In summary, yes most dogs enjoy a ride in the car, but unless the ride is necessary for them to be on, consider if you will be putting them at risk at any point, as when traveling on a hot day, and having to leave them. Sometimes it is just better to leave the dog at home.

Other Doggy Links

The Six Most Dangerous Dogs

The Six Safest Dogs with Children

Basic Information on Dog Health

If you have opinions, ideas, or knowledge, and would like to get Paid for sharing them by writing for sites like this, Click Here.

Liked it


User Comments
  1. ken bultman

    On June 1, 2009 at 9:12 am

    Excellent article. Sorry for the lengthy comment. In Florida, there are few days a year a stop can be made with a dog in the car. This past winter (yes, winter), an Auburndale policewoman (a town nearby) left her K-9 partner in her cruiser while she went into headquarters to write reports. The air conditioner failed, the a/c warning device failed, a beautiful four-year-old German Shepherd’s heart failed.

  2. Darla Beck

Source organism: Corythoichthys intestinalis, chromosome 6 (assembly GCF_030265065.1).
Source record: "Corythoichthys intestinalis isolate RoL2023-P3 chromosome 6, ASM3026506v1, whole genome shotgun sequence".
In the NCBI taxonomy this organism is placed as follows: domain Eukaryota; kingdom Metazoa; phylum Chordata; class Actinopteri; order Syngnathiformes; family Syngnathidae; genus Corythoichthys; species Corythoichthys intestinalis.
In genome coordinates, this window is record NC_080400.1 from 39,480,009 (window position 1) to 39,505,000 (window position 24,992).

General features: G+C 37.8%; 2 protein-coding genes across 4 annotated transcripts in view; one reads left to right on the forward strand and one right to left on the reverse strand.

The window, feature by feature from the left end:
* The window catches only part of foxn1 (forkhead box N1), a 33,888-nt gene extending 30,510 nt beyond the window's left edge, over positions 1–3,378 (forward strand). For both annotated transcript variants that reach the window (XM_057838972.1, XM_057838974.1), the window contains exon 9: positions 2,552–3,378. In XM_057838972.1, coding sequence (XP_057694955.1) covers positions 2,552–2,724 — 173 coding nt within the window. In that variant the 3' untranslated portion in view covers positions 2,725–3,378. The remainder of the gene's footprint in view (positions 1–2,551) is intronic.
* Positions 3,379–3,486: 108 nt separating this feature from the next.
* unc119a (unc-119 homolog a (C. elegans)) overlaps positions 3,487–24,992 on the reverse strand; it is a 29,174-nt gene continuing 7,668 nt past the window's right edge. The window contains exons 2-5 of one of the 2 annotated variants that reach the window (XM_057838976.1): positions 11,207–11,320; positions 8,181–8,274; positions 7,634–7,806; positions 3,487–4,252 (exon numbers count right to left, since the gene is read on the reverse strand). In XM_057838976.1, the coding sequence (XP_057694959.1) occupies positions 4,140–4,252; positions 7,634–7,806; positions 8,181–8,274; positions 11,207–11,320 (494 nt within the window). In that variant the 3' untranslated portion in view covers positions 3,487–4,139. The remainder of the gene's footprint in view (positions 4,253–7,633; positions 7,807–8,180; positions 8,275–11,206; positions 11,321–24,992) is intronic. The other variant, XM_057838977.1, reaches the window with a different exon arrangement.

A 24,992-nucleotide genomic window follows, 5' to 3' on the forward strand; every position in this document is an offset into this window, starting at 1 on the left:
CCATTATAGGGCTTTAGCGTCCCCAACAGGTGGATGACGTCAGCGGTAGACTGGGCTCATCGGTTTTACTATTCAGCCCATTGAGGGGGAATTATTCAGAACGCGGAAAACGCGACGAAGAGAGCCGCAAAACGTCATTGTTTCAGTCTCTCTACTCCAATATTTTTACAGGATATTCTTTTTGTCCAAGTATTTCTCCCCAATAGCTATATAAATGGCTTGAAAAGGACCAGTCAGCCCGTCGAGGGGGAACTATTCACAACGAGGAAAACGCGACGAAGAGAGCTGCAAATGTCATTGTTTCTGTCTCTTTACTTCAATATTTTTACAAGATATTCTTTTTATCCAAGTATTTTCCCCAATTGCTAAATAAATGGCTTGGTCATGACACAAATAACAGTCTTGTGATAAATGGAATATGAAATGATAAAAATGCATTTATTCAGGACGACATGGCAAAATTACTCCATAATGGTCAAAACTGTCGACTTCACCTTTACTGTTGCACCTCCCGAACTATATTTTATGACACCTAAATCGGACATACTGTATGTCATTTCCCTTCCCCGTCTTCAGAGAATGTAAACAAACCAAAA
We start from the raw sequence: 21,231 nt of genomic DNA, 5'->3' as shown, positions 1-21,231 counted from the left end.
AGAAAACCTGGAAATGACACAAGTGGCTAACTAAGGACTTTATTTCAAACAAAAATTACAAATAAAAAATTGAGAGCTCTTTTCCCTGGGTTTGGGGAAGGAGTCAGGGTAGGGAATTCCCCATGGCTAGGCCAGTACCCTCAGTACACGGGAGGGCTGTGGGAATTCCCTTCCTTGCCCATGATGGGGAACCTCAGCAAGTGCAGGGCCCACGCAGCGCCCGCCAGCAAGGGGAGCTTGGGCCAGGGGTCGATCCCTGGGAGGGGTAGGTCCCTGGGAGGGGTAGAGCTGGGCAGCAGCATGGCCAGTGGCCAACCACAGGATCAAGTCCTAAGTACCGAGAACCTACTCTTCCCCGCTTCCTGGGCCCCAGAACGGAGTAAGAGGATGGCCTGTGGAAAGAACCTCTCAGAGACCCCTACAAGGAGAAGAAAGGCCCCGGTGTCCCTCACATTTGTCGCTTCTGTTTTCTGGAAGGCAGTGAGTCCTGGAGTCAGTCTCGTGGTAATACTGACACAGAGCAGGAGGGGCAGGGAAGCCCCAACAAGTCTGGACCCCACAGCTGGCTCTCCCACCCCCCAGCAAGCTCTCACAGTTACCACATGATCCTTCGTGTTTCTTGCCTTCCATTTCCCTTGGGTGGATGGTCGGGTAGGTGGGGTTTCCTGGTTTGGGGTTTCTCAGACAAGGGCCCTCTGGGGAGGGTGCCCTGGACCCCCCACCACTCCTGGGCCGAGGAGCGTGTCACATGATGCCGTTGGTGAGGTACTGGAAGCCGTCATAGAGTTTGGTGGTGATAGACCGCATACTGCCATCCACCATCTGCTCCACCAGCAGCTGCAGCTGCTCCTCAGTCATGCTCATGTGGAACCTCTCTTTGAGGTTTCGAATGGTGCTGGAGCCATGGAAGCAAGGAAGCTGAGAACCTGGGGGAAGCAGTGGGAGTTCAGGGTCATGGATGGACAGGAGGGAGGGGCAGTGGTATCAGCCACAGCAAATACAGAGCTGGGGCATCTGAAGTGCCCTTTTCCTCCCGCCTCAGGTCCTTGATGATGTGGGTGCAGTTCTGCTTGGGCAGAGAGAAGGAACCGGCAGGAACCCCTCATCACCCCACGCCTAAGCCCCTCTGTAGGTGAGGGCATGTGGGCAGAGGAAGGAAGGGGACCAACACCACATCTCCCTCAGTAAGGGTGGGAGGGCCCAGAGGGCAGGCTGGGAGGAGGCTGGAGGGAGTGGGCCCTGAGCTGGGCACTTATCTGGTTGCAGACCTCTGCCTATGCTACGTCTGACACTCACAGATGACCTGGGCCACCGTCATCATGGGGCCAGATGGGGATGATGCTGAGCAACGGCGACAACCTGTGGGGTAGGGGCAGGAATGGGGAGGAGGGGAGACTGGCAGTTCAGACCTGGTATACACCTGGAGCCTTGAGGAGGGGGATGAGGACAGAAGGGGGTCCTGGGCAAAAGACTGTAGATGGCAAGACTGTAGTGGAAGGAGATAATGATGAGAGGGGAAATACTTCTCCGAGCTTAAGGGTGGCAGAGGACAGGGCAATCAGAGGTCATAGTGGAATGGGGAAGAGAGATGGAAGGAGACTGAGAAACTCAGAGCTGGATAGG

On June 1, 2009 at 10:48 am

    This is a very informative article and one that all dog owners should read.

  3. Deep Blue

    On June 1, 2009 at 11:33 am

    This article will surely save many dog’s life. You have what it takes to be a dog whisperer. Thanks for sharing.

  4. Daisy Peasblossom

    On June 1, 2009 at 12:17 pm

    It happens every year–kids, pets and elderly left in the vehicle for just a few minutes, becoming over-heated. When will people learn?

  5. Jo Oliver

    On June 1, 2009 at 2:19 pm

    There is nothing I hate worse, than seeing pets and kids in the back of a truck. What the hell do these parents and animal owners think will happen if someone hits the vehicle. That is almost certain death. Likewise, left in a car. Someone needs to lock these people up in a hot car for just five minutes, and I bet they would never do it again.